Are strict vegetarians more likely to maintain a healthy body weight and have a reduced risk of cardiovasculaar disease compared to non-vegetarians?

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A vegetarian diet is considered to be "healthier" by a subjective standard than meat-eating diets, but this assumption suffers from low scientific testing. One recent 11.6 year-study found that ordinary people who followed a vegetarian diet were less likely to suffer or die from heart disease; this study only considered the exact figures, not correlation or causation. However, it seems likely that vegetarian diets are overall healthier; just the switch from meat to plants will lower consumption of fats, cholesterol, and sodium, all of which are indicated in many health issues.

The most important aspect of a vegetarian diet (not a vegan diet, which excludes all animal products such as milk and eggs) is making sure nutritional requirements are met. Most strict vegetarians who follow nutritional guidelines have little trouble with nutritional deficiencies, while others who are more lax find that they are missing important nutrients such as amino acids and certain vitamins. All of this is more to do with knowing what is in the food, not simply by avoiding meat.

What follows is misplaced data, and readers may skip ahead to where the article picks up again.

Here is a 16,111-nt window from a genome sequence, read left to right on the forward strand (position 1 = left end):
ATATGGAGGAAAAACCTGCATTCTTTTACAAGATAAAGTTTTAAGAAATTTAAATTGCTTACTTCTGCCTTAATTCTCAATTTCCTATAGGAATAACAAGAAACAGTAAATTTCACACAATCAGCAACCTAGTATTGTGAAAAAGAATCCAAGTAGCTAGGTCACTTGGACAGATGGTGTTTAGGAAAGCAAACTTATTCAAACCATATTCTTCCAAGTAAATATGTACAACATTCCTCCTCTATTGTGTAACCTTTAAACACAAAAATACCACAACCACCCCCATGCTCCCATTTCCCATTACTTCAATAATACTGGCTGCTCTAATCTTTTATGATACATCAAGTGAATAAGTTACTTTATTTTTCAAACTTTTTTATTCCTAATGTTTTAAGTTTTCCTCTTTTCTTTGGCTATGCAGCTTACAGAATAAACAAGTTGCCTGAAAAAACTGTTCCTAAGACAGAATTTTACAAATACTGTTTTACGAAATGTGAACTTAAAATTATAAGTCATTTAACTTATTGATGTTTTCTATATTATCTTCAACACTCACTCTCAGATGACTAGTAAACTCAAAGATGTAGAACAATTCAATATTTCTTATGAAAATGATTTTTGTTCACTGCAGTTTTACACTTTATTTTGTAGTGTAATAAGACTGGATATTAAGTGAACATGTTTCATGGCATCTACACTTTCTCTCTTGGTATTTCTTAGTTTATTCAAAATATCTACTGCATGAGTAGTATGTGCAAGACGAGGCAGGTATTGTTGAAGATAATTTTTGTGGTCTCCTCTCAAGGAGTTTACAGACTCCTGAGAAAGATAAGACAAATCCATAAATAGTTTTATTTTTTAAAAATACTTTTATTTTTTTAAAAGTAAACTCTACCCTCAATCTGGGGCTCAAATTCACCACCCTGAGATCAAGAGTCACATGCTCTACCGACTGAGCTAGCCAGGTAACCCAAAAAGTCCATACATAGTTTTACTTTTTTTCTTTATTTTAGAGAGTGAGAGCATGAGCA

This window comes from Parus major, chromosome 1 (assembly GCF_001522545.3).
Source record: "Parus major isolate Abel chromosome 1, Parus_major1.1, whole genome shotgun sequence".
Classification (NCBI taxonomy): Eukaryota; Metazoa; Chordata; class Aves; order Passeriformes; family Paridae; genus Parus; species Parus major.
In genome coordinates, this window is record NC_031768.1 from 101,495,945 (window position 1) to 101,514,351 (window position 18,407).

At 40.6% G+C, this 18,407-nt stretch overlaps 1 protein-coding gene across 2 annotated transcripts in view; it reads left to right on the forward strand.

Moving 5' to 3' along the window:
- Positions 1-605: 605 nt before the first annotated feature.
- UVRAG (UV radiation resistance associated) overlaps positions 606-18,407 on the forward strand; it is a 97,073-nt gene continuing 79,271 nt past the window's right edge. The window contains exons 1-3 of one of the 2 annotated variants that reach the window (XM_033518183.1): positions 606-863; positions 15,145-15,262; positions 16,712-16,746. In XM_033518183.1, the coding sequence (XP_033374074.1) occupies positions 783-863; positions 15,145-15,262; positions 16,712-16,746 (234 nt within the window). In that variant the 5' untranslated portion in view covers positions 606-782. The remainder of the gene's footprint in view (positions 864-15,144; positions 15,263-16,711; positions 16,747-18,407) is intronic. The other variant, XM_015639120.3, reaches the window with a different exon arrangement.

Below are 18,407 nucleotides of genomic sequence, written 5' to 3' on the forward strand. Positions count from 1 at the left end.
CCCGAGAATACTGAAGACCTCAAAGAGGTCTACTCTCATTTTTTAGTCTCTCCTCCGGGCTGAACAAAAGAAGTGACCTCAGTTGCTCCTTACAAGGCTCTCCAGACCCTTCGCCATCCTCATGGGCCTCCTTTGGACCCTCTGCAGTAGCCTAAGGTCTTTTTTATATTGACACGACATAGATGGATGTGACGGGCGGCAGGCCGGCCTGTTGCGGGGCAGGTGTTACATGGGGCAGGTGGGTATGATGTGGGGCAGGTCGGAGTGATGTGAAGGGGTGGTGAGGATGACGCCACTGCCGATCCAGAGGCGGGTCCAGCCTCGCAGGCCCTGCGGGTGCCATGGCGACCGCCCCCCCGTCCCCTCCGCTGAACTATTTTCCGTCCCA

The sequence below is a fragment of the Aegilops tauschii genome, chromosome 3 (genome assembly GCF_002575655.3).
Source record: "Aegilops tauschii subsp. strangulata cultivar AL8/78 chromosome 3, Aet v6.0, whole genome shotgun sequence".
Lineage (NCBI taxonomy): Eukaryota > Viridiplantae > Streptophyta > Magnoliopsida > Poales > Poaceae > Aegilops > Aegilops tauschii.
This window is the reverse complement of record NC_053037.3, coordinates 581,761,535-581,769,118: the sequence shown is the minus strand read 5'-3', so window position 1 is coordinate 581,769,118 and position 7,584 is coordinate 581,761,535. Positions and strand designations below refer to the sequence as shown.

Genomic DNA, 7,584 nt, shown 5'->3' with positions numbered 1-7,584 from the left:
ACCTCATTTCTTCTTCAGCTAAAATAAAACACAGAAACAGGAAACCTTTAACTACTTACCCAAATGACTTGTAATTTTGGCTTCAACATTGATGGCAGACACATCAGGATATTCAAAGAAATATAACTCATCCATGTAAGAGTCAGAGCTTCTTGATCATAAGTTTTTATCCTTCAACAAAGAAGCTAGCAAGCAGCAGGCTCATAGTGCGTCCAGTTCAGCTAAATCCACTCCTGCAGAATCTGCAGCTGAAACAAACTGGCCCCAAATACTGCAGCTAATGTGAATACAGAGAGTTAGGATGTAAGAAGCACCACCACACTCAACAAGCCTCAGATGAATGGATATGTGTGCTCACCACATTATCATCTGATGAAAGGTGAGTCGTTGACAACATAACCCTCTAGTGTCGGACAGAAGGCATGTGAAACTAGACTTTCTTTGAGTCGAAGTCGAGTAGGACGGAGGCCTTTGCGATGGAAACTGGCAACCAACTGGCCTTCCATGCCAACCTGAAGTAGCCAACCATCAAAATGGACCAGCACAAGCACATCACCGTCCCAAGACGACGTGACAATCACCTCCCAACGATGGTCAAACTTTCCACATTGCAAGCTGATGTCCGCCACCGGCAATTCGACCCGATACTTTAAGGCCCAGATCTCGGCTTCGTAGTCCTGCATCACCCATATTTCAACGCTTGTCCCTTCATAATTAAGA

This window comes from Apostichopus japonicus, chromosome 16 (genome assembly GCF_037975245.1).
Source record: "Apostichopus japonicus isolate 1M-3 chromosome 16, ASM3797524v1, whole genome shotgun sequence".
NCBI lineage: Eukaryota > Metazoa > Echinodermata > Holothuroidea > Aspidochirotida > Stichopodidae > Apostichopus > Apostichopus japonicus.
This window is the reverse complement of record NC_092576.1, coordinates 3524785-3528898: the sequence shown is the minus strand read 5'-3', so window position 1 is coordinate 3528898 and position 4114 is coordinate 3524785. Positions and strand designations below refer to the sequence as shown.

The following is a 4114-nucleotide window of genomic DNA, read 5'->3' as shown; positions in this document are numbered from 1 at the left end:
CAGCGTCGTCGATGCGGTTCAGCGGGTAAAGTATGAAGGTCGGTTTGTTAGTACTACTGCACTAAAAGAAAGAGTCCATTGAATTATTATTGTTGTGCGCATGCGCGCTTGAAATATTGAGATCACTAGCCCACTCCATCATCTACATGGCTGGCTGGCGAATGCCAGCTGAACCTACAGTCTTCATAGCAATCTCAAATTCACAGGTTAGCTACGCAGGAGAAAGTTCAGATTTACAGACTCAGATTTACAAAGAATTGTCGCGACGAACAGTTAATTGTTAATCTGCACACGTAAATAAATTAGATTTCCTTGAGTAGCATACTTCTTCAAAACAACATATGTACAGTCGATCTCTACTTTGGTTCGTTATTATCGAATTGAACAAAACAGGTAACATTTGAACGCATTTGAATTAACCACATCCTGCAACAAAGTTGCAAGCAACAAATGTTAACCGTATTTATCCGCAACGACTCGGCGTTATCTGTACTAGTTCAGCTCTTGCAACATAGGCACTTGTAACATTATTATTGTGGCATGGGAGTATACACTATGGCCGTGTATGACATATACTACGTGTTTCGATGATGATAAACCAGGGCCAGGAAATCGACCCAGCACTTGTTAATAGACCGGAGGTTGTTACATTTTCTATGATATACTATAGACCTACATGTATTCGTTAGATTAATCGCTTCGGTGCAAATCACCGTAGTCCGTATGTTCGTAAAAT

Probably the best aspect of a vegetarian diet is the low intake of saturated (and increasingly trans) fats, which are indicated for heart disease as well as other health issues. While plant products contain fats, they usually don't contain them in the high quantities of meat.

Finally, one very important aspect is that consuming a largely plant-based diet reduced the amount of overall calories consumed. Plant products are high in fiber and a larger amount contains fewer calories than an equivalent amount of meat. This means that vegetarians are less likely to suffer from obesity, as long as their diets are managed according to nutritional guidelines; it is very easy to be a vegetarian and make bad food choices. Obesity aggravates many other health problems, and a vegetarian diet can decrease the risk of obesity-related diseases.

The website has a solid overview of scientific studies done over the years, but the studies themselves should be examined for accuracy.

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